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IMF

European discomfort

by Fernando J. Cardim de Carvalho

In brief

Deeply involved in EU affairs: Christine Lagarde, IMF managing director, with Euclid Tsakalotos, the Greek finance minister, in Brussels in July 2015.

Deeply involved in EU affairs: Christine Lagarde, IMF managing director, with Euclid Tsakalotos, the Greek finance minister, in Brussels in July 2015.

The IMF’s role in the Euro crisis is awkward in several ways:

 

  • The IMF is not acting independently, but is part of a troika which also includes the European Commission and the European Central Bank. The European partners’ approach is more restrictive and less growth-oriented than current IMF philosophy is.
  • The economies of the worst-hit countries are still smaller than they were in 2008, and the crisis has kept dragging on for years. Quite obviously, troika policies have not had the intended results of reducing public debt, inspiring investor confidence and triggering fast recoveries. Living standards and social-protection standards have deteriorated dramatically for masses of people (as I argued using the example of Portugal).
  • The IMF may only lend financial support to countries if programmes will achieve debt sustainability. Before the last bail-out for Greece last summer, IMF economists stated that Greece needed debt relief, which the Fund’s European partners were unwilling to grant. At the same time, European – and in particular German – policymakers want the IMF to remain part of the Troika. The IMF’s position is that it is only contributing technical expertise, but the Europeans want it to contribute funds as well. Recently, IMF leaders have emphasised that Greece needs pension reform to make debt sustainable, but even though officials now shy away from the issue, debt relief remains relevant – especially as the case was made by IMF experts.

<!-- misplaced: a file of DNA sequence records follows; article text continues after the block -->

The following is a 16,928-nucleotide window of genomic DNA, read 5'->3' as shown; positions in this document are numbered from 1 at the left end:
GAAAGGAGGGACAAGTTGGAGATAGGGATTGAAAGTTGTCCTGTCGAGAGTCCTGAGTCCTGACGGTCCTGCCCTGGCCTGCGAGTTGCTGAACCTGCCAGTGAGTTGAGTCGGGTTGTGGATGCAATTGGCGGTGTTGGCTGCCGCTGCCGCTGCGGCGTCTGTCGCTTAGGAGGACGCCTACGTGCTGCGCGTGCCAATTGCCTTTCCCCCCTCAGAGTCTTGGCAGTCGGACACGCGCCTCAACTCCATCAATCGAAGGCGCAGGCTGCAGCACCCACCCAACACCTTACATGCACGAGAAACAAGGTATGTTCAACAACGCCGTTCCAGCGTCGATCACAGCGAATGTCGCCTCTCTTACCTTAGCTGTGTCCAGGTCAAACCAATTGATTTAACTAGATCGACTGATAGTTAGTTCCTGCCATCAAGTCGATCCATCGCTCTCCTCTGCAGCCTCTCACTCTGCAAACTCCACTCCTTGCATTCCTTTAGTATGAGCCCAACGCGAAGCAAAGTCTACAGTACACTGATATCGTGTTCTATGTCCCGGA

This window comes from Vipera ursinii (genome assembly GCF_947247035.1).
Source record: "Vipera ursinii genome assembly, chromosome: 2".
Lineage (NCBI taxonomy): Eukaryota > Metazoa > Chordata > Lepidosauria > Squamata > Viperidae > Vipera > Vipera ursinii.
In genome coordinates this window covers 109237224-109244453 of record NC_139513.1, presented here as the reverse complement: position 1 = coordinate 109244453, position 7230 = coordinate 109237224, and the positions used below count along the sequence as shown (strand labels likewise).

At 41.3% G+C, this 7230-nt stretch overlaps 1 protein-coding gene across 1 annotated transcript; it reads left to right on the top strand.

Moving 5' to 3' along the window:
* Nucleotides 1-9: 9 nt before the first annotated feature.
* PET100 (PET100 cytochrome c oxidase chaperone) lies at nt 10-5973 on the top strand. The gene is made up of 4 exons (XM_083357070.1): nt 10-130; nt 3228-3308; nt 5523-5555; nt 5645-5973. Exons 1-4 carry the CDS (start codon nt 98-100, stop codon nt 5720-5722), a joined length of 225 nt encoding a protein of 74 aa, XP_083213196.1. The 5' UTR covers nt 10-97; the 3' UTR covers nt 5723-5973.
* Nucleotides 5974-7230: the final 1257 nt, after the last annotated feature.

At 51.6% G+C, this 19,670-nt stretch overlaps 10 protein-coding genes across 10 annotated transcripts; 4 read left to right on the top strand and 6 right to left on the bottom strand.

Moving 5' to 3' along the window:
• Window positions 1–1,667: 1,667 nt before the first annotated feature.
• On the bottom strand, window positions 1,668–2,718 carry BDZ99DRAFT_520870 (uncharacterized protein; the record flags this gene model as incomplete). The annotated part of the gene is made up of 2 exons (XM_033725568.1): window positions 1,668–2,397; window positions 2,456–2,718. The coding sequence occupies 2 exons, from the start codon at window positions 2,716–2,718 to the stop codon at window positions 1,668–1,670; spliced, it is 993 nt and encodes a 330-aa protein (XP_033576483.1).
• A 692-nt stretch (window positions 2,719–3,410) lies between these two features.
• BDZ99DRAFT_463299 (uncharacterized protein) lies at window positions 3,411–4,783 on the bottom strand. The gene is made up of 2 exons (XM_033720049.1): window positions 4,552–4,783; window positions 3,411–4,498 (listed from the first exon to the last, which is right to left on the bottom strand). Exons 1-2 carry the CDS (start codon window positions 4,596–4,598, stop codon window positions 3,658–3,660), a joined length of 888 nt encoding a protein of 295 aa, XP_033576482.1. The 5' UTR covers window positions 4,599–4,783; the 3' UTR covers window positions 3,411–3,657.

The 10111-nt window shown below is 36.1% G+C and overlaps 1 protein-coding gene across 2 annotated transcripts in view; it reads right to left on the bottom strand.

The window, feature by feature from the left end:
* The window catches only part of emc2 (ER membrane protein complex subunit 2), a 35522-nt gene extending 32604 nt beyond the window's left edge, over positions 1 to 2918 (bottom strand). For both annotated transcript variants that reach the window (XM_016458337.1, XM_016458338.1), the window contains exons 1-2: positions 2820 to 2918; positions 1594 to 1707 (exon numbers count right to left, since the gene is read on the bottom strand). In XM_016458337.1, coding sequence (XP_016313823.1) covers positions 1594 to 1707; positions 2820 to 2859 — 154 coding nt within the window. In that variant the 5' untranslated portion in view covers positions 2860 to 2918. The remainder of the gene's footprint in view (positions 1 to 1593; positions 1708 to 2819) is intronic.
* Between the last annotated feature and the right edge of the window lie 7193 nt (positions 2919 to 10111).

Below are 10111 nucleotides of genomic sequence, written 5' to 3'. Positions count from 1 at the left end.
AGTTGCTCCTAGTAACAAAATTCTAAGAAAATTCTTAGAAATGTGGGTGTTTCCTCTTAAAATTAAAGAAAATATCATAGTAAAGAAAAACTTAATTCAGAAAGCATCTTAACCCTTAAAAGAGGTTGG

• Emerging-market members find it irritating that the IMF keeps using multilateral money in support of comparatively prosperous European countries, especially as debt sustainability is in doubt in Greece. They think that Christine Lagarde, the French head of the IMF, has involved the institution in inner-EU policy-making, which should not be its business. No doubt, the euro crisis has made them even more eager to get more say at the IMF than they were anyway (see main article).

Internationally, most economists – including those at the IMF – agree that aggregate demand in the entire EU is too low, so the continent needs public investments, not austerity to recover. In northern Europe, and especially in Germany, this view is deeply unpopular however. In this debate, the US administration is siding with emerging markets. How the IMF will decide on conditions for contributing bail-out funds remains to be seen. (fcc)

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